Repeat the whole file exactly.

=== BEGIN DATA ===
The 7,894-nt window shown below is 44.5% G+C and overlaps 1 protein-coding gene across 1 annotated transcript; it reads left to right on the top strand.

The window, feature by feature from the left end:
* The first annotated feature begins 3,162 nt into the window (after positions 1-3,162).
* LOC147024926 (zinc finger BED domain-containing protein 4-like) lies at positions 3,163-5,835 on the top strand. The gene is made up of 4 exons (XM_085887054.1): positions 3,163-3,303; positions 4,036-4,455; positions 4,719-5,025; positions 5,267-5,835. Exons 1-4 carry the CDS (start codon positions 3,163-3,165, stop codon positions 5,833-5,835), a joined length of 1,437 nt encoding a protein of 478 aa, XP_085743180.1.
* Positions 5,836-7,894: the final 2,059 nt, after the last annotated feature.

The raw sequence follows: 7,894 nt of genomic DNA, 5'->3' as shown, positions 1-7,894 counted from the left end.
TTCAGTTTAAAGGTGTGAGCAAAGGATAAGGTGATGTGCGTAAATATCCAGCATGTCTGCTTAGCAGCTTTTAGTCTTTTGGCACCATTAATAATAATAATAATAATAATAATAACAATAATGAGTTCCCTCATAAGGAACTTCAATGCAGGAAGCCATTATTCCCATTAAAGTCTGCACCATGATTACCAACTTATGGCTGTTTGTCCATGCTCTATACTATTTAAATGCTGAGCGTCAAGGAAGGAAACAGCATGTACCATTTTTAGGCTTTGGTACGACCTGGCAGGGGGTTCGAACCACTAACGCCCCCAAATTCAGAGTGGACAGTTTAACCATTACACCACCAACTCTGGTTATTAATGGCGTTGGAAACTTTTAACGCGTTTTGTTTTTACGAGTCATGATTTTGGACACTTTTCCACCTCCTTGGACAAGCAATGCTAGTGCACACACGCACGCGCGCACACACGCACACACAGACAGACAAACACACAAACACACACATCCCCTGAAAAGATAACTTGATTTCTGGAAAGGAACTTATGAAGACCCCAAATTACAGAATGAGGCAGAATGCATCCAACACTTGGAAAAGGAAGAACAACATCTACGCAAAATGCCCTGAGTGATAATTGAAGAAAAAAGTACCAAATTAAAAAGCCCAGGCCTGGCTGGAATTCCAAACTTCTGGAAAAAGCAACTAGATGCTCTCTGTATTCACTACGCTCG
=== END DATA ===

The 7,894-nt window shown below is 44.5% G+C and overlaps 1 protein-coding gene across 1 annotated transcript; it reads left to right on the top strand.

The window, feature by feature from the left end:
* The first annotated feature begins 3,162 nt into the window (after positions 1-3,162).
* LOC147024926 (zinc finger BED domain-containing protein 4-like) lies at positions 3,163-5,835 on the top strand. The gene is made up of 4 exons (XM_085887054.1): positions 3,163-3,303; positions 4,036-4,455; positions 4,719-5,025; positions 5,267-5,835. Exons 1-4 carry the CDS (start codon positions 3,163-3,165, stop codon positions 5,833-5,835), a joined length of 1,437 nt encoding a protein of 478 aa, XP_085743180.1.
* Positions 5,836-7,894: the final 2,059 nt, after the last annotated feature.

The raw sequence follows: 7,894 nt of genomic DNA, 5'->3' as shown, positions 1-7,894 counted from the left end.
TTCAGTTTAAAGGTGTGAGCAAAGGATAAGGTGATGTGCGTAAATATCCAGCATGTCTGCTTAGCAGCTTTTAGTCTTTTGGCACCATTAATAATAATAATAATAATAATAATAACAATAATGAGTTCCCTCATAAGGAACTTCAATGCAGGAAGCCATTATTCCCATTAAAGTCTGCACCATGATTACCAACTTATGGCTGTTTGTCCATGCTCTATACTATTTAAATGCTGAGCGTCAAGGAAGGAAACAGCATGTACCATTTTTAGGCTTTGGTACGACCTGGCAGGGGGTTCGAACCACTAACGCCCCCAAATTCAGAGTGGACAGTTTAACCATTACACCACCAACTCTGGTTATTAATGGCGTTGGAAACTTTTAACGCGTTTTGTTTTTACGAGTCATGATTTTGGACACTTTTCCACCTCCTTGGACAAGCAATGCTAGTGCACACACGCACGCGCGCACACACGCACACACAGACAGACAAACACACAAACACACACATCCCCTGAAAAGATAACTTGATTTCTGGAAAGGAACTTATGAAGACCCCAAATTACAGAATGAGGCAGAATGCATCCAACACTTGGAAAAGGAAGAACAACATCTACGCAAAATGCCCTGAGTGATAATTGAAGAAAAAAGTACCAAATTAAAAAGCCCAGGCCTGGCTGGAATTCCAAACTTCTGGAAAAAGCAACTAGATGCTCTCTGTATTCACTACGCTCG